“Secondly, he has great potential because he is the strongest person in the coalition, and his position allows him to build himself up as a statesman – it is important for him that the ministry will be dominant.
This, the official said, will be translated into what is expected to be a significant increase in the ministry’s budget.
“We don’t yet have all the numbers, but it is expected to be a bigger budget than we have had for many years,” he said.
The official took issue with those saying that Lapid acted unilaterally on Poland, saying that numerous meetings on the matter were held inside the ministry. Not everyone agreed with his position, but that is always the case, he said.
The official also noted that every minister makes political appointments, and that they always cause resentment and frustration inside the ministry. But on both issues – Poland and the appointments – the official said it is clear that Lapid did not go beyond his authority,
The official further said that because other government ministers are coordinating and cooperating, there is much more cooperation than in the recent past between the Foreign Ministry and various other ministries – such as the Health, Intelligence and Regional Cooperation ministries.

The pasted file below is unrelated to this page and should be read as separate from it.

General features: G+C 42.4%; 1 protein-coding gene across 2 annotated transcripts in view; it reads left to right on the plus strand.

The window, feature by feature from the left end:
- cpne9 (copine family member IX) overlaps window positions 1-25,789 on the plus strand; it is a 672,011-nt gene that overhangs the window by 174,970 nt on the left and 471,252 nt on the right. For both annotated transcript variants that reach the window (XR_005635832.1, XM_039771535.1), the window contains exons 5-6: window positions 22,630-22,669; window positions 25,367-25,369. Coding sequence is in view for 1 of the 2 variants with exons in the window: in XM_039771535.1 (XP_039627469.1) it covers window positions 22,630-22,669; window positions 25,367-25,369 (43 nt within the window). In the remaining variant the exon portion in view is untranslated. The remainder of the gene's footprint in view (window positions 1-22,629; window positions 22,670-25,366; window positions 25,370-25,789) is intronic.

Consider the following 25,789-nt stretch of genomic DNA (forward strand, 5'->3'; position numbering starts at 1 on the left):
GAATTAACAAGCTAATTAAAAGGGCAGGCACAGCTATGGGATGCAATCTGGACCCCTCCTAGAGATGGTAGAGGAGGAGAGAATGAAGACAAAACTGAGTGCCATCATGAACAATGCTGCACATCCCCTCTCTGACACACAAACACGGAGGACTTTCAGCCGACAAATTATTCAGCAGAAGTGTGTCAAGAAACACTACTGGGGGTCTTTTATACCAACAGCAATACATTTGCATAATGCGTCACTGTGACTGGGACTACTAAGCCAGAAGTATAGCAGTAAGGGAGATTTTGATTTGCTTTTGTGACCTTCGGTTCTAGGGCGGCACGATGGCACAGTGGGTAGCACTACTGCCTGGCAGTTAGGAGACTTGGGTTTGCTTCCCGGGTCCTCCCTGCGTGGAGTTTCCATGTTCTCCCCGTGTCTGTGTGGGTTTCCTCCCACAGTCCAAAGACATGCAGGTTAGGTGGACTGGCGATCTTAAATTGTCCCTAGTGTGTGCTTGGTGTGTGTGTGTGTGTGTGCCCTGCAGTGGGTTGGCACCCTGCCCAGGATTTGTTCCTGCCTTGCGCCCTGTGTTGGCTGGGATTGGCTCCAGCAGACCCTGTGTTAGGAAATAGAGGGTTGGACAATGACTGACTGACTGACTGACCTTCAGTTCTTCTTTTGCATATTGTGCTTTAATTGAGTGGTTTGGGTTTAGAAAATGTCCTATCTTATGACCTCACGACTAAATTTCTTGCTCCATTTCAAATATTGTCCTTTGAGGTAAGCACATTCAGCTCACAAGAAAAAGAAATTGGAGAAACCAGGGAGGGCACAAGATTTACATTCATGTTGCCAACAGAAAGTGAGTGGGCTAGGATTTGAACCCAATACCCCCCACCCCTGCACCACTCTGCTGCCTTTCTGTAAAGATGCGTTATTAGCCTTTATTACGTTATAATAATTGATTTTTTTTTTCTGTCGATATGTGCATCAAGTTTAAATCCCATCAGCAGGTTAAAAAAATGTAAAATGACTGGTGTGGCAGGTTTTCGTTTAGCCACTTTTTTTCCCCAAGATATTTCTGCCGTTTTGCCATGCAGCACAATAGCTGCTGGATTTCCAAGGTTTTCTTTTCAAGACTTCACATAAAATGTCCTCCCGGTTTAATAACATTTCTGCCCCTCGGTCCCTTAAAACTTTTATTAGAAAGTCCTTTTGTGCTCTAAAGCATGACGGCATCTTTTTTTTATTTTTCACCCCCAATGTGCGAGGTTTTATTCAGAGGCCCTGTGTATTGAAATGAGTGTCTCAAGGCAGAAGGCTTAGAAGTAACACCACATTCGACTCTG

When the ministers cooperate, this spirit of cooperation trickles down to the ministries, he said, adding that he would not yet place the Defense Ministry in this equation.
The Defense Ministry is the Foreign Ministry’s chief rival when it comes to impacting policy, and it has always had the upper hand in setting the country’s foreign policy. As such, even with Lapid’s strength inside the government, it will take much longer than two-and-a-half months to move a fundamental pillar of this country’s political culture.

Source: Jerusalem Post

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CM

The host of Coffee Mouth Scare Crow Show and CEO of 452 Impact, Inc. Here is food for thought. Romans 6:23 "For the wages of sin is death; but the gift of God is eternal life through Jesus Christ our Lord." John 3:16 "For God so love ed the world that he gave his only begotten Son, that whosoever believeth in Him shall be saved."